St. Louis Park has produced some of the most influential comedic minds of recent decades, including Hollywood filmmakers Joel and Ethan Coen and former Saturday Night Live cast member and political humorist Al Franken.
And the laughter continues. St. Louis Park resident Khadijah Cooper has already made her mark on the local comedy scene, just two years after she first stepped onstage at an open mic night.
Stand-up comics often rhapsodize about the sweet sound of audience laughter that compels them to keep getting back onstage. It has a drug-like pull.
Cooper had a chance to experience it at a young age. She was only 9 when her mother Ci Ci, who has been doing stand-up since the 1990s, brought her along to open mic stand-up gigs.
“Comedy has been part of my life as long as I can remember,” says Cooper. When she was 12, she and her mom had a Saturday morning local cable show that Cooper describes as “being silly on the air.”
Two years ago, Cooper took the plunge into stand-up at Minneapolis’ Comedy Corner. She talks about growing up in a Minneapolis suburb (Crystal) with a mother who was from New York and a grandmother from the South. She jokes about the stereotypical Minnesota passive-aggressiveness being a relief from her mother’s East Coast directness.
Cooper also draws material from her life as a single mom and her work as program manager of a sexual health clinic for teens. The quirks of racial differences are another topic, especially when in front of a mostly white audience. She likes to use her comedy to help people find common ground, as she did recently in River Falls, Wis., where the entire audience was white. “I may have been the only black person they saw all week,” she says. “But the room was on fire. In a good way."
Cooper averages three performances a week and has staged a solo theatrical show—an accomplishment for any performer, especially a newcomer and someone juggling parental and full-time job responsibilities. In December, she performed five shows at the Skyline comedy club in Madison, Wis. Her goal is to become a full-time comic within three years.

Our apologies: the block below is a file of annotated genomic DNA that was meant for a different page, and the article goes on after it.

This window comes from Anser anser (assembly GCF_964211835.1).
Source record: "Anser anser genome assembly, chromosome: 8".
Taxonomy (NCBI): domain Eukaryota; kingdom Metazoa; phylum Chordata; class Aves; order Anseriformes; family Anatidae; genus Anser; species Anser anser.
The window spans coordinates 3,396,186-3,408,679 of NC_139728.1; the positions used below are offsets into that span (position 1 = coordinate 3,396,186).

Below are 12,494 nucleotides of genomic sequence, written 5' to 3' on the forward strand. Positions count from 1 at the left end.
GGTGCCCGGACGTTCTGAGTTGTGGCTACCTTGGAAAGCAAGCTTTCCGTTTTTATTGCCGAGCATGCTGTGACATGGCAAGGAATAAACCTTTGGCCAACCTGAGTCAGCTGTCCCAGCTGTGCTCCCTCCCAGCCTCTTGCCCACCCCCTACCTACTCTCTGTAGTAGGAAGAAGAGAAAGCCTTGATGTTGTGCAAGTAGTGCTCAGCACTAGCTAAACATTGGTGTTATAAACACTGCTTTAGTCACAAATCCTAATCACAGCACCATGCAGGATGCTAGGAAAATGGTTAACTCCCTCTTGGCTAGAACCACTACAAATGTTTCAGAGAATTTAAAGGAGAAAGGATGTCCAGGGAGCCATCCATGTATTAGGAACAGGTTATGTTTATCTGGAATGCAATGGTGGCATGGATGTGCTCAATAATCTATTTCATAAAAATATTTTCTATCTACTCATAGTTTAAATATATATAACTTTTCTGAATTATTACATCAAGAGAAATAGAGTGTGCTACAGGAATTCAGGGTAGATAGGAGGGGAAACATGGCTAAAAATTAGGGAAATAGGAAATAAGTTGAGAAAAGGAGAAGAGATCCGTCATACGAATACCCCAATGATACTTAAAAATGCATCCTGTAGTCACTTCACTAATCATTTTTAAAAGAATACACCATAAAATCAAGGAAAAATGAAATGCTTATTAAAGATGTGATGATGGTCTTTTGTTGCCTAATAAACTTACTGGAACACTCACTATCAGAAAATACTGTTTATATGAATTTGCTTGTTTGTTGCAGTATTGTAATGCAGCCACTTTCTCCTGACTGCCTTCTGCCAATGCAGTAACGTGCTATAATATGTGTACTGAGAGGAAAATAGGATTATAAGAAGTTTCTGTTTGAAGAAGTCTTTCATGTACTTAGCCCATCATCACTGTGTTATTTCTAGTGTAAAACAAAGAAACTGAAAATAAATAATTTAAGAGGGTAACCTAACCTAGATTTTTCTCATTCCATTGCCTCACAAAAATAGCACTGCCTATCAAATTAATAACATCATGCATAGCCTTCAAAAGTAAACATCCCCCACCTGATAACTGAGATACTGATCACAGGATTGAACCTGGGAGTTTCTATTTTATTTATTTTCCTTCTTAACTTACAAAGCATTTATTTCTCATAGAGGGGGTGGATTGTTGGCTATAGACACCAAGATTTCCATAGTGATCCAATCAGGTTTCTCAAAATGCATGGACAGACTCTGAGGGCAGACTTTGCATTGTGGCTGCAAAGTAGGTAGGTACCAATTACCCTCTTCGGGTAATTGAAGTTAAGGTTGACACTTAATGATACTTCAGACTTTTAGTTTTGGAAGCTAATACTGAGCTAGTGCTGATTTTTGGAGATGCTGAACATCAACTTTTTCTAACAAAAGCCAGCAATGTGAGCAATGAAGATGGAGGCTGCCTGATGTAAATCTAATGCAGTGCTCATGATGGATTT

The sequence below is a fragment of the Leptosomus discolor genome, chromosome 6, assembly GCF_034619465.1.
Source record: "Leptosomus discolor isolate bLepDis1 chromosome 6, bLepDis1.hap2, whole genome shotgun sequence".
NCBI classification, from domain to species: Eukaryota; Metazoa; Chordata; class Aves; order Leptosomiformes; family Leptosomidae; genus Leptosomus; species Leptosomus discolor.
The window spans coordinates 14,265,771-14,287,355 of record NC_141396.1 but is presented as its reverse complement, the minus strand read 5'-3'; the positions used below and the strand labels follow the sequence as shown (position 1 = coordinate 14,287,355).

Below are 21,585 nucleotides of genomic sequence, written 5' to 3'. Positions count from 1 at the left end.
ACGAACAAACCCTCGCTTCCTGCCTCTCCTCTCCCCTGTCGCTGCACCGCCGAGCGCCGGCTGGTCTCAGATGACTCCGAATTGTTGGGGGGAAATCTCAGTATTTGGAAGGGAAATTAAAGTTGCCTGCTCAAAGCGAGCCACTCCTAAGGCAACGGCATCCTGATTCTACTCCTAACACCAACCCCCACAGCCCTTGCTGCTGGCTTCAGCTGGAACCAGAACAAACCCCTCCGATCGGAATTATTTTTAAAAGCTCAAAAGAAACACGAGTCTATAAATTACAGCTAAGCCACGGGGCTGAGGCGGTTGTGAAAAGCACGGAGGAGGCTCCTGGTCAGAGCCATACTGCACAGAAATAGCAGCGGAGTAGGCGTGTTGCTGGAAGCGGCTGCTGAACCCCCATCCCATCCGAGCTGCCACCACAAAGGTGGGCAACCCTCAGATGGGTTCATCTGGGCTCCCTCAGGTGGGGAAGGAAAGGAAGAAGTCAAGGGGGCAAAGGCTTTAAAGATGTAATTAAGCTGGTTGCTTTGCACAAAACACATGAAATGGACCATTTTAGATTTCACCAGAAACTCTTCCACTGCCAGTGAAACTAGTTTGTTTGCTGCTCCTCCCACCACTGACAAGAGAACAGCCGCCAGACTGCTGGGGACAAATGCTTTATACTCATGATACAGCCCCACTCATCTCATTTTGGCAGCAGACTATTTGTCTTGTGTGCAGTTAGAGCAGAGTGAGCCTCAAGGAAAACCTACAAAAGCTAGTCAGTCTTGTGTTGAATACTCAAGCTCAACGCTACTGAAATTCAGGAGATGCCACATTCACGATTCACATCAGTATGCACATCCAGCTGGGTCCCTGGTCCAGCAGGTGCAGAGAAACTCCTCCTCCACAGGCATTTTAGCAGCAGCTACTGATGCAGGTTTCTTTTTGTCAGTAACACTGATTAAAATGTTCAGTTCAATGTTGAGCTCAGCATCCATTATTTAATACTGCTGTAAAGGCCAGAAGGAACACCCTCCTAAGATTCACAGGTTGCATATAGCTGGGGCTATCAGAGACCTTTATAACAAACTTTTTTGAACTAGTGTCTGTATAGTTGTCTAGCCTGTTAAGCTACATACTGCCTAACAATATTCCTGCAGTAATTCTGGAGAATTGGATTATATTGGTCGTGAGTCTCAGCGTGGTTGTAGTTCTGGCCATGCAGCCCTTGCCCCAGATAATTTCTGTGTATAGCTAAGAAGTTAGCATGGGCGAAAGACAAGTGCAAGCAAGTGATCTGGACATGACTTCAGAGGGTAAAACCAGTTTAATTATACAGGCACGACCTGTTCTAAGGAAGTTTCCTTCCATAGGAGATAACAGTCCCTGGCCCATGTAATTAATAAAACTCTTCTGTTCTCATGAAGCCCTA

Photo courtesy of Jon Savitt
St. Louis Park native Jon Savitt—now based in Washington, D.C.—is building a career as a comic and humor writer. Among stand-up comics, 27-year-old Savitt is unusually entrepreneurial.
Although he’s done stand up on the road (New York City, Seattle, D.C. and Minneapolis) he considers himself a writer at heart. He’s been able to apply his knack for humor writing in a number of formats and venues.
He’s explored the topic of antisemitism in his one-man show, Carrot Cake and Other Things That Don’t Make Sense, and has contributed to Funny or Die, TIME, Washington Post, Huffington Post and more. He’s a past contributor to the YouTube comedy series Good Mythical Morning and has delivered the funny to clients from nonprofits to NBA stars.
Savitt says the ability to be funny is a family trait. “My parents are hilarious; I can connect the dots between my parents' humor and mine,” he says.
Talking about the historic link between Jewishness and comedy, Savitt says, “I think it starts with the feeling of being the odd one out ... and trying to find humor in that. We’re hard-wired at an early age to confront tragedy, to deal with complex subject matters by using humor.”
Savitt first waded into comedy a few years ago at open mic nights, and he has been refining his skills ever since. He says he’s yet to find his unique voice.
“There are so many ways people can be funny, and serve a purpose,” he says. “Comedy is a great way for people to connect, which is important in the age of device addiction. It’s another way to get people off their phones and in a room together.” Savitt’s ultimate goal doesn’t involve big money, fame or the other trappings usually associated with show biz success: “To do what I want to do, not what I think I should be doing,” he says.